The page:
In his first start of 2019, he changed things against lefties. To the pitch mix!

peacock peeitch meeix
Ok, so let’s ditch the two-seamer/sinker amalgamation. Let’s also ditch the single cutter (FC), because it was probably just a bad slider. We can take or leave the five changeups, and since we already left them earlier, we’re going to do it again. We’re going to continue focusing on only the four-seamer, the knuckle curveball, and the slider.

The first thing that jumps out is the fastball is down below 50% usage. The next thing that sticks out is the breaking ball preference has flipped. By flipping the script, Peacock got four called strikes on sliders to lefties in his 2019 debut, plus one whiff. The lefties let the curveball go and it became a ball half the time. 

There’s one more thing about how Peacock employed his breaking balls against lefties to start the season. Here they are in heatmap form from the catcher’s perspective again:

peacock heat

Both pitches fell to the same lower, inside corner. With the side-to-side break less than an inch apart from each other, and the curveball dropping more than an additional 10 inches, Peacock used them in tandem to cause fits for lefties.

Think of this with the heatmap as an aid. The pitches most frequently fell to the black dot below the zone, but the pitches that created the gradation of maroon out to orange up and into the zone are the ones that made it so hard for the hitter to decide whether to swing.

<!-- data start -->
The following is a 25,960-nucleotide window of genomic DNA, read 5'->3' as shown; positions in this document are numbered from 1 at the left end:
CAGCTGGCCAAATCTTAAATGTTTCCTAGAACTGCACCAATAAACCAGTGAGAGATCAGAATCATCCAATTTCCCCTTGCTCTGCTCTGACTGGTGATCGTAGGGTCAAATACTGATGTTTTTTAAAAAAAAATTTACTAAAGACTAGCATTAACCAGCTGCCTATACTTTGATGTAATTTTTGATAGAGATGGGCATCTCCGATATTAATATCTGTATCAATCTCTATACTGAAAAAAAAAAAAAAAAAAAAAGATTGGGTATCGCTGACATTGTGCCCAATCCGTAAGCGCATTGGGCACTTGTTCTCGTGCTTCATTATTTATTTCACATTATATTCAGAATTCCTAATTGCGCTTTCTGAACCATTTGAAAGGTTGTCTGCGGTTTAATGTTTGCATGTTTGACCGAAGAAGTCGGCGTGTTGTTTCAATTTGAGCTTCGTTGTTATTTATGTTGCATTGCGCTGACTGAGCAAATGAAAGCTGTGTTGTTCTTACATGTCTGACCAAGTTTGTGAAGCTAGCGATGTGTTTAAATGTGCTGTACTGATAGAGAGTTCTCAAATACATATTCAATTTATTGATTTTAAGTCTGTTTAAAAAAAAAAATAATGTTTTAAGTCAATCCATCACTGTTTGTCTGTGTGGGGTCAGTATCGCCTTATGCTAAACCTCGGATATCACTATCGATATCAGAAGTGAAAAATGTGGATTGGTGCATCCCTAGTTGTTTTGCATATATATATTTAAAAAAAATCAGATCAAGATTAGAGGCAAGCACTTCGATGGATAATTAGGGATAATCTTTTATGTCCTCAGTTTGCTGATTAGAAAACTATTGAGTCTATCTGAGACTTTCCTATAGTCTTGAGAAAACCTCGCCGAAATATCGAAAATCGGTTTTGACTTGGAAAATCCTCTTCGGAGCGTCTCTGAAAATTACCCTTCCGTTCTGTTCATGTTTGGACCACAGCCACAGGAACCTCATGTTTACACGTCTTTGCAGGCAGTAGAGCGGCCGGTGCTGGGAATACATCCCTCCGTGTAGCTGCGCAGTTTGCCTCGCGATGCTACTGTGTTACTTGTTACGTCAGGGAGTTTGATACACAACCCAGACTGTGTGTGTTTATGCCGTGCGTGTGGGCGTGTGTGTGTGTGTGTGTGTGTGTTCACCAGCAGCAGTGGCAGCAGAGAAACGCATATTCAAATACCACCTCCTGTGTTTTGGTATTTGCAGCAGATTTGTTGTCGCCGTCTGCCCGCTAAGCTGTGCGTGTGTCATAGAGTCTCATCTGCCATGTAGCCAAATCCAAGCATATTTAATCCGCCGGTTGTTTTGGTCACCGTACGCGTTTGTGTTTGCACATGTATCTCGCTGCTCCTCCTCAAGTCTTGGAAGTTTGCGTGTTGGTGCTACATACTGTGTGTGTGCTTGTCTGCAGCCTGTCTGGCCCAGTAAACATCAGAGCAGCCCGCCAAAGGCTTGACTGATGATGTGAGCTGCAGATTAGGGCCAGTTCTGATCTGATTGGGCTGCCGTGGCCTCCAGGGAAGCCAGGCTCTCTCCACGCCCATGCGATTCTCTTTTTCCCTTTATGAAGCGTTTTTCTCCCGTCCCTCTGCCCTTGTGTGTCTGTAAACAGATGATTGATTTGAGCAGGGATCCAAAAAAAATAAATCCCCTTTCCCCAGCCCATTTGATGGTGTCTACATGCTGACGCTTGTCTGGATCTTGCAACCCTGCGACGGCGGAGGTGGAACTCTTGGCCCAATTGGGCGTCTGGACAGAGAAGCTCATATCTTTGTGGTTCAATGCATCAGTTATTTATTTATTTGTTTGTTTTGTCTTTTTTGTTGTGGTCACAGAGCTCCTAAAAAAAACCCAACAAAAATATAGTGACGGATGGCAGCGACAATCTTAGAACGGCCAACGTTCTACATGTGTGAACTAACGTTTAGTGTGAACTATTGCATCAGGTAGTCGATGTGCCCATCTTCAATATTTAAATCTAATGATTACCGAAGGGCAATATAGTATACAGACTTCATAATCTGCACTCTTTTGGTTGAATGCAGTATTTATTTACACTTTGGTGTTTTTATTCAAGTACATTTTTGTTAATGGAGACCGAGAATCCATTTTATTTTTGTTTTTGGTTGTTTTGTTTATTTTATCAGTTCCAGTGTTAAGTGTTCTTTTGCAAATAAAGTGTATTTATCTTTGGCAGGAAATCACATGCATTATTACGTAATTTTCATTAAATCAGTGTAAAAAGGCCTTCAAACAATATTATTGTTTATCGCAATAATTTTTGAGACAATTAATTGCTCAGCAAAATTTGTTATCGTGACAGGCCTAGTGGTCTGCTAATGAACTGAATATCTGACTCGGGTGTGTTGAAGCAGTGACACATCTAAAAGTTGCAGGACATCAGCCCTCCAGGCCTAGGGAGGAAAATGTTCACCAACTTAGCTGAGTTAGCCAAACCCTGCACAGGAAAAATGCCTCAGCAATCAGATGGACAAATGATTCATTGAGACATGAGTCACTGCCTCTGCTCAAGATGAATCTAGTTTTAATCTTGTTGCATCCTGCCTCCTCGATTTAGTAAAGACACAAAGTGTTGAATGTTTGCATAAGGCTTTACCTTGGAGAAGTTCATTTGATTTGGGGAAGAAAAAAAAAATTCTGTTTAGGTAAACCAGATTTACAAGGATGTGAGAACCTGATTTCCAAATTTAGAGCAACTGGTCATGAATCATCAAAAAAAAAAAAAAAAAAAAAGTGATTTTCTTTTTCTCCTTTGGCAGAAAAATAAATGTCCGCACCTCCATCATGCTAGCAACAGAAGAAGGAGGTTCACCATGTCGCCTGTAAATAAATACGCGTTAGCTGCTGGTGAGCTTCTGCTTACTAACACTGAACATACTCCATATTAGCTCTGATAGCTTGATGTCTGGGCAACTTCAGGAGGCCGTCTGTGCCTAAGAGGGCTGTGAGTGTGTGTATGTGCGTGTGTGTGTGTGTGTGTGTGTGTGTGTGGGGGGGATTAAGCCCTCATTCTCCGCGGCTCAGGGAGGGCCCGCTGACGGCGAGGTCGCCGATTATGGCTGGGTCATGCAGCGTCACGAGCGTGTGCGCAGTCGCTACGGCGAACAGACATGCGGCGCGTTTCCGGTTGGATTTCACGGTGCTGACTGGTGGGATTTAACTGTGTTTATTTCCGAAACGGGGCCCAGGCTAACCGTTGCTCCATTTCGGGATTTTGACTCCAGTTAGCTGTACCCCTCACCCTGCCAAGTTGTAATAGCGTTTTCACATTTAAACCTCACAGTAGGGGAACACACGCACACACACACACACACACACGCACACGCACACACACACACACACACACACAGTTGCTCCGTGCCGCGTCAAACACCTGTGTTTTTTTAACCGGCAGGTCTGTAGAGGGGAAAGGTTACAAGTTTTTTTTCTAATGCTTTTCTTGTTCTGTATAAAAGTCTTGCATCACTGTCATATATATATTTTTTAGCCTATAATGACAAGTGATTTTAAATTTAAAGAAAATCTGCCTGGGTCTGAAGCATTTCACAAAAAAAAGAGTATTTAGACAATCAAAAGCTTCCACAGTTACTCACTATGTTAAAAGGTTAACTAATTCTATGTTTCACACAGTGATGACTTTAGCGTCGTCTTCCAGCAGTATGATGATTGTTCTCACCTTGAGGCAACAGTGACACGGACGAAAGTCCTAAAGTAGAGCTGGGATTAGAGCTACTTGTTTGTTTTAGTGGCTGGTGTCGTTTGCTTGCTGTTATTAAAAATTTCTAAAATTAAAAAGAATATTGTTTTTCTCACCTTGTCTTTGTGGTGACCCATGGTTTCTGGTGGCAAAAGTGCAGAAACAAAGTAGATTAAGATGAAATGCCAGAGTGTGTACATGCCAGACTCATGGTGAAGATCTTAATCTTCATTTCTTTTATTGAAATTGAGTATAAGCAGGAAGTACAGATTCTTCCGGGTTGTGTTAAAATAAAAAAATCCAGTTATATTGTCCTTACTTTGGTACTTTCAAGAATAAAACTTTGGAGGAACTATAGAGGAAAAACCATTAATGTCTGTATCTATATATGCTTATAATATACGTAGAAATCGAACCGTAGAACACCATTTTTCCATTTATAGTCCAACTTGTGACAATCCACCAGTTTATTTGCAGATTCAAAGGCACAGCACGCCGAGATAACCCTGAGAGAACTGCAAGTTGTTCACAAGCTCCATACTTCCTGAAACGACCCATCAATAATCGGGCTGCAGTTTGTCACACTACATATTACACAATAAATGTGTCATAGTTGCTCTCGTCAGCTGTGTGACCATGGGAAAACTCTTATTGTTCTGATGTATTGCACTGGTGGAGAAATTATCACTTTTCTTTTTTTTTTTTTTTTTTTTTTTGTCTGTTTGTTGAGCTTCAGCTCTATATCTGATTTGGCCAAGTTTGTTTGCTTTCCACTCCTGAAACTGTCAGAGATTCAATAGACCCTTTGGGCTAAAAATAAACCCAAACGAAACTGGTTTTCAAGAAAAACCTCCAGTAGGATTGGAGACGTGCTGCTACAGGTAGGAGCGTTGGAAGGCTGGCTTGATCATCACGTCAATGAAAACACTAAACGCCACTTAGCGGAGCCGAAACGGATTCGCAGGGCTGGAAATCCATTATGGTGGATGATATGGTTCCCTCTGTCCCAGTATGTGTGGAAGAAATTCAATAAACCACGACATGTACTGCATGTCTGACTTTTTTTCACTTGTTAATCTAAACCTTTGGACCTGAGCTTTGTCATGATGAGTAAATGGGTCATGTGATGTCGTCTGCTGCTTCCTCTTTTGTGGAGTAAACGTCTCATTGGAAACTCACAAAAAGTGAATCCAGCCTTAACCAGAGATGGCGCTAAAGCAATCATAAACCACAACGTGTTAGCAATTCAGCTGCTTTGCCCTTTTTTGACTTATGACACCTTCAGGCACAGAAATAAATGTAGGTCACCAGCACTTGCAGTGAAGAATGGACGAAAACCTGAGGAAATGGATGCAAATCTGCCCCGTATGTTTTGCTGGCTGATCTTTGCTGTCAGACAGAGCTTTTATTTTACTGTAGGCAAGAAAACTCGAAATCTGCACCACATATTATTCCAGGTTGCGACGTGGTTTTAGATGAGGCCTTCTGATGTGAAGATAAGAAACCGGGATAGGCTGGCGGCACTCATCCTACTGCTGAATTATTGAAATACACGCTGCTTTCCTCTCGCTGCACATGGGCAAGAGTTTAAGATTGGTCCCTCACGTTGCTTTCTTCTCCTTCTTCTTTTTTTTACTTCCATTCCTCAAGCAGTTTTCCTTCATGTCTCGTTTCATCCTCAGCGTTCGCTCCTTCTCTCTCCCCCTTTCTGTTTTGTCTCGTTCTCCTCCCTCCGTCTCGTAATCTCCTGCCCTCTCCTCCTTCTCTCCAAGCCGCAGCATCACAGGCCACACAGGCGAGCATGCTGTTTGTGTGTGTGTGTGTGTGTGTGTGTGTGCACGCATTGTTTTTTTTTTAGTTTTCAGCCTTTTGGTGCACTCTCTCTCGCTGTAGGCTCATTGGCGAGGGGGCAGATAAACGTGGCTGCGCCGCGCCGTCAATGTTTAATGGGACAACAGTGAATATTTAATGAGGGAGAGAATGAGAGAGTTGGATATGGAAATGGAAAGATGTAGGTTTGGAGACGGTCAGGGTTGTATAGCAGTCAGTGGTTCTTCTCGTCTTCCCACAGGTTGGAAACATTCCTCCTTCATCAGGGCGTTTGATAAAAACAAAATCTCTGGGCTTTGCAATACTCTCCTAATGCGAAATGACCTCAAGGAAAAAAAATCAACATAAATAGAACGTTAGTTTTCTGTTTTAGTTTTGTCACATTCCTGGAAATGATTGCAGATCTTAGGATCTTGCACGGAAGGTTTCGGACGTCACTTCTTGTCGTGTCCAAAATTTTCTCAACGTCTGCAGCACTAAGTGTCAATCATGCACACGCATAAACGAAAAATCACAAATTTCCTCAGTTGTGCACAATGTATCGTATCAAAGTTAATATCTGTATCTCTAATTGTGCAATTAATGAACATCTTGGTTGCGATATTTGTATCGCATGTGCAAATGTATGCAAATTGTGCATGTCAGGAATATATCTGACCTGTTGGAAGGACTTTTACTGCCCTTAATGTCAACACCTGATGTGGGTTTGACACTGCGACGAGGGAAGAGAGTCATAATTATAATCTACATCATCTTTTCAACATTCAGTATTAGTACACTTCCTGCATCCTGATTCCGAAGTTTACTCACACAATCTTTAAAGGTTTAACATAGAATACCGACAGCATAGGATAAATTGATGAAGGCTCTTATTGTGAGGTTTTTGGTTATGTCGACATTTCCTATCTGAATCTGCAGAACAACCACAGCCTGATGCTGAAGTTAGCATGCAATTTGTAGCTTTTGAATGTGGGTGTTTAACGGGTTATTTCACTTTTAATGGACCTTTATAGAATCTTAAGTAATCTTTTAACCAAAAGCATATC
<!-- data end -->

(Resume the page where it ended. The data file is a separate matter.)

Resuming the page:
You might be thinking, “Big whoop. The Astros played the Rangers in Peacock’s first start. They stink.” You wouldn’t be wrong. They’re projected to win about 75 games, give or take a few. But Texas offers some dangerous lefties. Nomar Mazara, Joey Gallo, Rougned Odor, Shin-Soo Choo, Asdrubal Cabrera, and Ronald Guzman combined to go 2-for-14 against Peacock. The lineup was stacked with established lefty big leaguers (save for Guzman) whose wOBA was between average and 50% above average against righties as recently as last year, and they were collectively helpless. 

The season’s about a week old. What’s happened so far is by no means an indicator of what will continue to happen. But Brad Peacock might have changed his approach to lefties and that could be a big deal. It might not solve his times-through-the-order problem, where he’s 75% worse than his peers the third time seeing an offense. He’s also 25% better than them when seeing hitters the first and second time, though, so an uptick in efficiency could produce some scary-good results. The Astros have pitchers in the system like Forrest Whitley and Josh James, plus others, who could eventually take Peacock’s rotation spot. For now, he’s locked in, and might have a new trick up his sleeve to help keep it that way. 

All data from Statcast unless otherwise noted. Feature photo Ron Schwane/Associated Press.

 

A Peak Into The Astros’ Secret Sauce for Pitching